About FluTracking

Welcome to FluTracking.net, the project which harnesses the power of the internet for tracking influenza. By taking part, you’ll not only be contributing to scientific research, you will be helping to track influenza in your local community and nation-wide. Over the 11 years the survey has been running in Australia we have grown to over 29,000 participants per week who have collectively completed over three million surveys!

FluTracking launched in New Zealand in 2018.

A simple online survey that takes less than 10 seconds each week during flu season can tell us so much.

View the:

The FluTracking Program in Australia

FluTracking was launched in the Australian winter of 2006 with 400 “Flutrackers” completing a 10 – 15 second online survey about flu-like symptoms each week.

In the winter of 2007 this increased to approximately 800 participants. From 2008 onwards participants were able to answer the survey on behalf of household member; this substantially increased the participation rate to over 1600 people in the winter of 2008.

The number of participants has continued to increase each year, with over 10,000 people answering the survey every year since 2010. In 2017 over 29,000 participants completed the survey each week.

Participation2017 Image

More participant demographic information here.

By comparing the rate of symptoms between vaccinated and unvaccinated particpants we were able detect when influenza struck because the unvaccinated people had much higher rates of illness than the vaccinated people.

The main aims of Flutracking are to develop a system that can rapidly determine:

  • the onset of influenza in Australia and subregions
  • the severity of circulating influenza strains
  • if influenza strains have changed

A burden of illness pyramid is a method for estimating the relationship between influenza-like illness at the community level with national influenza laboratory reports. The figure below describes surveillance levels from cough and fever through to positive laboratory test for influenza (self-reported) among Flutracking participants nationally, for the four weeks of peak influenza activity beginning week ending 15/08/2016 to 05/09/2016 and 06/08/2017 to 27/08/2017 .

Of our participants that reported fever and cough in 2016 and 2017, there was a higher proportion of participants seeking medical advice for flu-like illness in 2017, as compared to 2016, and a higher proportion of Flutrackers testing positive for influenza in 2017, as compared to 2016.

2016-2017 Seeking Medical Advice Comparison Image

Weekly Survey

After the volunteers are recruited and provide informed consent they receive a weekly email from us during the traditional influenza season (usually from May 1 to October 30). The email contains a link to an online survey form.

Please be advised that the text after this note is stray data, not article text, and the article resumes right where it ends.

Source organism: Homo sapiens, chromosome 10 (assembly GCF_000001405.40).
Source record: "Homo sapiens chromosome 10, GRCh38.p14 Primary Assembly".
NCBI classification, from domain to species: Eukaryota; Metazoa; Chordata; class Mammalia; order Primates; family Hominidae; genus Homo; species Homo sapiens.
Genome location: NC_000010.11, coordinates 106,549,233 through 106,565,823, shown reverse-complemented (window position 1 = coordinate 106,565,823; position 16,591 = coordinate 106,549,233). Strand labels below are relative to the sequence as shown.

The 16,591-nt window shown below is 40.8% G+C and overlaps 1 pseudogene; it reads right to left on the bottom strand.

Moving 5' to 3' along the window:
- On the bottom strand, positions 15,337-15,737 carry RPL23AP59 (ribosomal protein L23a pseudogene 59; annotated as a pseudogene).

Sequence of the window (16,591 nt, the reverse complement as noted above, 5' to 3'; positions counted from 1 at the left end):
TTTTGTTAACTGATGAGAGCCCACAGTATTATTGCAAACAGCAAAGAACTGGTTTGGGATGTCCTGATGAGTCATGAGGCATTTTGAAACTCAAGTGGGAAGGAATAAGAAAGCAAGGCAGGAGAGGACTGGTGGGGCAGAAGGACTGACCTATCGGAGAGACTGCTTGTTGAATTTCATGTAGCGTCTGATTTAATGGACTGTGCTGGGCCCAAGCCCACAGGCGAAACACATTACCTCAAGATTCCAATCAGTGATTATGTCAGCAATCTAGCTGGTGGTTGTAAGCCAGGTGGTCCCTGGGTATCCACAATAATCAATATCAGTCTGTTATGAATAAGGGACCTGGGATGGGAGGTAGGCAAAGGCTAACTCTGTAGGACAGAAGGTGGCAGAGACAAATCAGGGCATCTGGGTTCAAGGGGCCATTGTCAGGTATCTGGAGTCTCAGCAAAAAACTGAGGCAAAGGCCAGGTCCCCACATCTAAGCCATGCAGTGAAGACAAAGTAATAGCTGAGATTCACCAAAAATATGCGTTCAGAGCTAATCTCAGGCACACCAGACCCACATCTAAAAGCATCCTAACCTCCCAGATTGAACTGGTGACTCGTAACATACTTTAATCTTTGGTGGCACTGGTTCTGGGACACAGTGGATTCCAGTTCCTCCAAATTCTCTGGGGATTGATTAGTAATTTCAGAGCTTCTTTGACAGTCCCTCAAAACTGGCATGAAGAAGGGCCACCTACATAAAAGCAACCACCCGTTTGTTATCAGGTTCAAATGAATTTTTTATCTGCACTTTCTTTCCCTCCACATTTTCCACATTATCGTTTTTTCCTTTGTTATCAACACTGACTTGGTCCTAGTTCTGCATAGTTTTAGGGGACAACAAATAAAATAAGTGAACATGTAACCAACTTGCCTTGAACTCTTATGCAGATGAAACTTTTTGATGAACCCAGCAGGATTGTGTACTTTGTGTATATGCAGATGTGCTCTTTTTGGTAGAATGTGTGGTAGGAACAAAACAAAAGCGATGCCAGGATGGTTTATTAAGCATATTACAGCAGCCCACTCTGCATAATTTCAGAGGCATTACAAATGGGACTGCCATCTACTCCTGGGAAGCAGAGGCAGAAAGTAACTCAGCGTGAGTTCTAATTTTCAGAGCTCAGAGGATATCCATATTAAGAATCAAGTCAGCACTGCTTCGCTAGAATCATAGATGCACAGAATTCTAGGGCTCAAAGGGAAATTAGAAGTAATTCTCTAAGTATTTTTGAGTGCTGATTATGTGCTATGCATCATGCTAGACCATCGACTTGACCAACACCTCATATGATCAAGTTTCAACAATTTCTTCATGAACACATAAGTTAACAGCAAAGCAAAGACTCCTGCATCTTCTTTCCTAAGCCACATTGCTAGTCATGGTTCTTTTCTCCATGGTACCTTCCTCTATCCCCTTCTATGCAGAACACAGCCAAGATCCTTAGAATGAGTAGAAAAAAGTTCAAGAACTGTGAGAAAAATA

On the first visit they provide the following information:

  • Month and year of birth
  • Gender
  • Receipt of influenza vaccine in the preceding year
  • Postcode of residence
  • Indigenous status (AU) or ethnicity (NZ)
  • Face to face contact with patients (for participants 15 years or older)
  • Highest level of education (for participants 15 years or older)

On subsequent weekly visits to the form, they are asked about the presence of typical flu-like symptoms like::

  • Fever
  • Cough
  • Sore throat
  • Number of days absent from normal duties
  • Visits to health care providers
  • Results of laboratory tests for Influenza
  • Receipt of influenza vaccine in the current year
  • Receipt of influenza vaccine in the current year

Click the play button to see a short video of the survey screens.

(make sure you have access to YouTube to see the video)

2017 Australian Survey Results

You showed us that the 2017 influenza season had higher levels of influenza-like illness activity than recent years, but not as high as the 2009 pandemic year. The impact of this activity has been higher levels of absenteeism in 2017.

2019-2017 Level of Influenza-like Activity Chart Image

Collectively Flutrackers had 46,451days (127 years!) off work or normal duties due to fever and cough symptoms, and there were higher levels of time off work and seeking medical advice patterns for flu-like illness in 2017, as compared to 2016. There were higher proportions of Flutrackers testing positive for influenza in 2017, as compared to 2016.

In total, over 700,000 surveys were completed by Flutrackers throughout 2017. There were 33,829 Flutrackers who completed at least one survey this year compared to 30,998 in 2016 thanks to you inviting your friends, family and colleagues to join Flutracking. This is a 9% increase on the number of surveys completed last year, so thank you for your help!

We look forward to Flutracking again with you in 2018!

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